ShokacCube – soft and flexible touch sensor capable to detect changes in 3D
Unlike other touch sensors we previously wrote about, a University of Tokyo spin-off company Touchence has designed ShokacCube – the world’s first soft and flexible touch sensor capable to detect changes in 3D. The technology could aid in robotics and present a major breakthrough in bionics where it could be used for better feedback and control of artificial limbs.
It was initially developed in cooperation between Satake Precision Technology (SPT) and University of Tokyo in December 2010, in order to create a more natural touch sensor for robots. By April 2011, they have tweaked the technology to become more power efficient and durable, and decided to create the spin-off company and place their product on the market as a tactile sensor.
The soft and flexible part of the sensor is made of Polyurethane foam and it uses optical sensors to detect changes in three dimensions. There are five light sensors on top which detect the intensity of the light which enters from the bottom. The amount of light reaching each receiver during contact represents the data used to detect the location and pressure of the touched area.
Since the sensor is soft and able to change shape, it can recognize different types of touch interaction with high sensitivity. The technology is able to detected minute changes and recognizes shear stress movement. Since it is three dimensional, it is also capable to detect when it is pinched, pushed or stroked.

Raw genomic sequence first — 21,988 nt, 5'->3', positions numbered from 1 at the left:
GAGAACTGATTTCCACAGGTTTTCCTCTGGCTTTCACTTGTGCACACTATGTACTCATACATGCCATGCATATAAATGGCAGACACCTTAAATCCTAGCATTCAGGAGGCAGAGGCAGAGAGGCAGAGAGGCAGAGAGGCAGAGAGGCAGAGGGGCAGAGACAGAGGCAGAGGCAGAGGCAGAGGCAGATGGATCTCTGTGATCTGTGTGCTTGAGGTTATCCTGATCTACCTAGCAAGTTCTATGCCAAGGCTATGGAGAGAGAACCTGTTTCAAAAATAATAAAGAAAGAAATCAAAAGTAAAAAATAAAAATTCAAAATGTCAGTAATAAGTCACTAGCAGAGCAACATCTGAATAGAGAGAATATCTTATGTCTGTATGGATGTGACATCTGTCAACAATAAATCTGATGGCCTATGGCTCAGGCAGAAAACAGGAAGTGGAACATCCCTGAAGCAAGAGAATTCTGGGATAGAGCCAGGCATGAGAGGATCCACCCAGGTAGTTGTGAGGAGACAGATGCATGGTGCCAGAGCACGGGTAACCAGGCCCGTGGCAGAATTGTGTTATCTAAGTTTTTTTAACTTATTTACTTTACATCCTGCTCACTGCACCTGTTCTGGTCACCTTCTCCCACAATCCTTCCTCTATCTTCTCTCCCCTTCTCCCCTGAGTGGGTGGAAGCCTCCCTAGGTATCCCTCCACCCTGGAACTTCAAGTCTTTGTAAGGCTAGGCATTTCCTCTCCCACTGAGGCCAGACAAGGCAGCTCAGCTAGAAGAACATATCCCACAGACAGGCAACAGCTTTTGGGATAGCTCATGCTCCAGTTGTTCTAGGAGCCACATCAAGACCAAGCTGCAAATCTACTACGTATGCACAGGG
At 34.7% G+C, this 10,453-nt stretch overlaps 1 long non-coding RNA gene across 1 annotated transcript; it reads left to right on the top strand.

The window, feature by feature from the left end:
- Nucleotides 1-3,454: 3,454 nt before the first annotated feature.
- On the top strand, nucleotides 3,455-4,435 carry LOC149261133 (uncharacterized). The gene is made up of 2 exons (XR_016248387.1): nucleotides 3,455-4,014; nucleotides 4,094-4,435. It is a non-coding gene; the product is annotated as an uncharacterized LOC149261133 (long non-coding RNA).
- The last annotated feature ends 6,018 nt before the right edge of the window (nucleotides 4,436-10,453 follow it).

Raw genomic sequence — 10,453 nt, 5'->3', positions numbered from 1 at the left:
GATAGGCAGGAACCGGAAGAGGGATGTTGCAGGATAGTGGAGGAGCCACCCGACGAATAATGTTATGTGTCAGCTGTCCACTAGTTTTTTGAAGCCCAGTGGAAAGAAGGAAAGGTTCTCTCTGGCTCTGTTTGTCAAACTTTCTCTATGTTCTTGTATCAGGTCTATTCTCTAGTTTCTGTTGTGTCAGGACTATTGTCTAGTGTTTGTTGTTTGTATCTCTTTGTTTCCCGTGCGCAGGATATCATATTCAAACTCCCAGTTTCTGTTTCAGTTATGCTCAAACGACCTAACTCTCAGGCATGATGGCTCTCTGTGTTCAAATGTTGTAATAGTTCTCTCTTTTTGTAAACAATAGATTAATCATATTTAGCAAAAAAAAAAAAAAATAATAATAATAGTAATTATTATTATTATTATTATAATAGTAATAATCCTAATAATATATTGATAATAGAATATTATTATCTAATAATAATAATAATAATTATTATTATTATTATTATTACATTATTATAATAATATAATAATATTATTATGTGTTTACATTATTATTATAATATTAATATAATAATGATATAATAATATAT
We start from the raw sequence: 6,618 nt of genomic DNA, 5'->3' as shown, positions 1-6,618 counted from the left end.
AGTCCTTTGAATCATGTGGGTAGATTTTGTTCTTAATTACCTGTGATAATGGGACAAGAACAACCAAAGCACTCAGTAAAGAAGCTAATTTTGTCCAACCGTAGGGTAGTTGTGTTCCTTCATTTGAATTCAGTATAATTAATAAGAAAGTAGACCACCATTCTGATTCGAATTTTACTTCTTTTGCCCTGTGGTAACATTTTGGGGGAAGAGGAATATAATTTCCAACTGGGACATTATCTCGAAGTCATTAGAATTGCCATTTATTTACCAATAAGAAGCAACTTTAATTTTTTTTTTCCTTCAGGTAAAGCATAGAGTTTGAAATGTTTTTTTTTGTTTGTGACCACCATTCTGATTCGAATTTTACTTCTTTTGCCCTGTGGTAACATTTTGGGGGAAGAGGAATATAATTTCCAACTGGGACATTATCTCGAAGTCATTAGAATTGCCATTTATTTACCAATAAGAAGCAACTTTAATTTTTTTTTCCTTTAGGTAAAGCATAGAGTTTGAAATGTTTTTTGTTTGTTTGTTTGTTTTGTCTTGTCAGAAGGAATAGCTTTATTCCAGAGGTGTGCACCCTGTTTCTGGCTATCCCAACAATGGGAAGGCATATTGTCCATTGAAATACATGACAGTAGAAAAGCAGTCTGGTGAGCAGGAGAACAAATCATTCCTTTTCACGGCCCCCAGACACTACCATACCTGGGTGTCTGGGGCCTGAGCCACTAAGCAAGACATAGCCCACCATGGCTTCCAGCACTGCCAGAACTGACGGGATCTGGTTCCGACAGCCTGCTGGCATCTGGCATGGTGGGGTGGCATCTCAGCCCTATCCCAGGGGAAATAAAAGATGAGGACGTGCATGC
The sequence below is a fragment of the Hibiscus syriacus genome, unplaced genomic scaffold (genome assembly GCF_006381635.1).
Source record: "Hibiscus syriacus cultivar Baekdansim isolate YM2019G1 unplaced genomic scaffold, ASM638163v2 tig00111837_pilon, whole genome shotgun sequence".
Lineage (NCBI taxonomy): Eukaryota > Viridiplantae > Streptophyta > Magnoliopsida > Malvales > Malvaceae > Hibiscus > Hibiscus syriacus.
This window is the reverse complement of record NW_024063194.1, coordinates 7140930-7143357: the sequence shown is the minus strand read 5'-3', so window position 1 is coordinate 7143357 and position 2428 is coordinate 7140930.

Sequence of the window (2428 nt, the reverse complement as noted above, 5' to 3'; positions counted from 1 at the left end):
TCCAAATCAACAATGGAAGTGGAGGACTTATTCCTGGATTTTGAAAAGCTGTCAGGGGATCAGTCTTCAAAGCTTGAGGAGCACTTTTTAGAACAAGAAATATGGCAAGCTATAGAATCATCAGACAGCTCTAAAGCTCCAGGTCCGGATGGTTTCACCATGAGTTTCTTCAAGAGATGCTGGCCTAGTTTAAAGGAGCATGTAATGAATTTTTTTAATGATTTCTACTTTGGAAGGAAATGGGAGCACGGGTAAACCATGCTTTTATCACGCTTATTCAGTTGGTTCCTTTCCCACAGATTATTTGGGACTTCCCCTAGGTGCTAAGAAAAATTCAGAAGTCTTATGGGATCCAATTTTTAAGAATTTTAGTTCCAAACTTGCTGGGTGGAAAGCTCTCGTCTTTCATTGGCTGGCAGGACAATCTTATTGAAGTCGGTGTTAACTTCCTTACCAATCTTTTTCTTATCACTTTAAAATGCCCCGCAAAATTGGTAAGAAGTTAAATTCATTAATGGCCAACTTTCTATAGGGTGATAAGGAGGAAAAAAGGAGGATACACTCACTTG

“When a robot touches a human, most people aren’t going to enjoy a hard, metallic touch. So in the future, robots are likely to have soft coverings. But even with a soft exterior, if there’s something hard underneath it, that will feel strange. So it’s necessary to put soft sensors underneath soft coverings. One application for this is detecting touch with a soft covering, so that when a robot actually touches you, it doesn’t feel like there’s a sensor underneath”, said Naoya Maruyama, Vice President of Touchense.
The number of sensors per area on the exterior can be minimized because of less non-sensing area of ShokacCube. You can also connect an array of 9 sensors per controller board by using SMBus.
Aside the use in robotics and bionics, the technology could be used in robotic pets, or as a game controller. The sensor can be embedded into a car seat, medical bed or massage chair where it could sense positions or motions of a user without comfort spoiling. By utilizing MEMS technology, they adapted the technology for mass production. This enhanced version of their sensor will be available from September 2011, and its price hasn’t been announced yet.
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